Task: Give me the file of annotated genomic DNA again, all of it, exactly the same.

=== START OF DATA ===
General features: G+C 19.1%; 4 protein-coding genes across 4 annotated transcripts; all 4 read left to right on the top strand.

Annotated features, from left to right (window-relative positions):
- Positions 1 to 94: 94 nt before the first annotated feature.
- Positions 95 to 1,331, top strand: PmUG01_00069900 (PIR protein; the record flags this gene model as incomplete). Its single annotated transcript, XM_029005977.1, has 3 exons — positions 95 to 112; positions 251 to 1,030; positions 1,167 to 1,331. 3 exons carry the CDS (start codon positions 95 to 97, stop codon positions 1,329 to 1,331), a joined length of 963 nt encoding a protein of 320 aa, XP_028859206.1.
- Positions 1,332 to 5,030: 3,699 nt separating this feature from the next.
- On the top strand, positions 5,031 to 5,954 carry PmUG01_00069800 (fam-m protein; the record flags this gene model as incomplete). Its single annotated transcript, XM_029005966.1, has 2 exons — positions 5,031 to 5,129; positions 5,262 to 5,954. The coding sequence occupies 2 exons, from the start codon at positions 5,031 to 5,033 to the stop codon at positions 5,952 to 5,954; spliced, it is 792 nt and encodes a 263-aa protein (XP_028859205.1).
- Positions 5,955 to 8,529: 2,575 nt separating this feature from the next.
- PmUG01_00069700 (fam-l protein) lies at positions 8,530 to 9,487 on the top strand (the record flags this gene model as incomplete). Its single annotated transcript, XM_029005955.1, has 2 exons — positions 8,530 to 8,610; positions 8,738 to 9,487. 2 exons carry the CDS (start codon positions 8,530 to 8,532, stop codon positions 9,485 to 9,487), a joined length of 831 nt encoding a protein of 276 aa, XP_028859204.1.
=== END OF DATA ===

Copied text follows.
General features: G+C 19.1%; 4 protein-coding genes across 4 annotated transcripts; all 4 read left to right on the top strand.

Annotated features, from left to right (window-relative positions):
- Positions 1 to 94: 94 nt before the first annotated feature.
- Positions 95 to 1,331, top strand: PmUG01_00069900 (PIR protein; the record flags this gene model as incomplete). Its single annotated transcript, XM_029005977.1, has 3 exons — positions 95 to 112; positions 251 to 1,030; positions 1,167 to 1,331. 3 exons carry the CDS (start codon positions 95 to 97, stop codon positions 1,329 to 1,331), a joined length of 963 nt encoding a protein of 320 aa, XP_028859206.1.
- Positions 1,332 to 5,030: 3,699 nt separating this feature from the next.
- On the top strand, positions 5,031 to 5,954 carry PmUG01_00069800 (fam-m protein; the record flags this gene model as incomplete). Its single annotated transcript, XM_029005966.1, has 2 exons — positions 5,031 to 5,129; positions 5,262 to 5,954. The coding sequence occupies 2 exons, from the start codon at positions 5,031 to 5,033 to the stop codon at positions 5,952 to 5,954; spliced, it is 792 nt and encodes a 263-aa protein (XP_028859205.1).
- Positions 5,955 to 8,529: 2,575 nt separating this feature from the next.
- PmUG01_00069700 (fam-l protein) lies at positions 8,530 to 9,487 on the top strand (the record flags this gene model as incomplete). Its single annotated transcript, XM_029005955.1, has 2 exons — positions 8,530 to 8,610; positions 8,738 to 9,487. 2 exons carry the CDS (start codon positions 8,530 to 8,532, stop codon positions 9,485 to 9,487), a joined length of 831 nt encoding a protein of 276 aa, XP_028859204.1.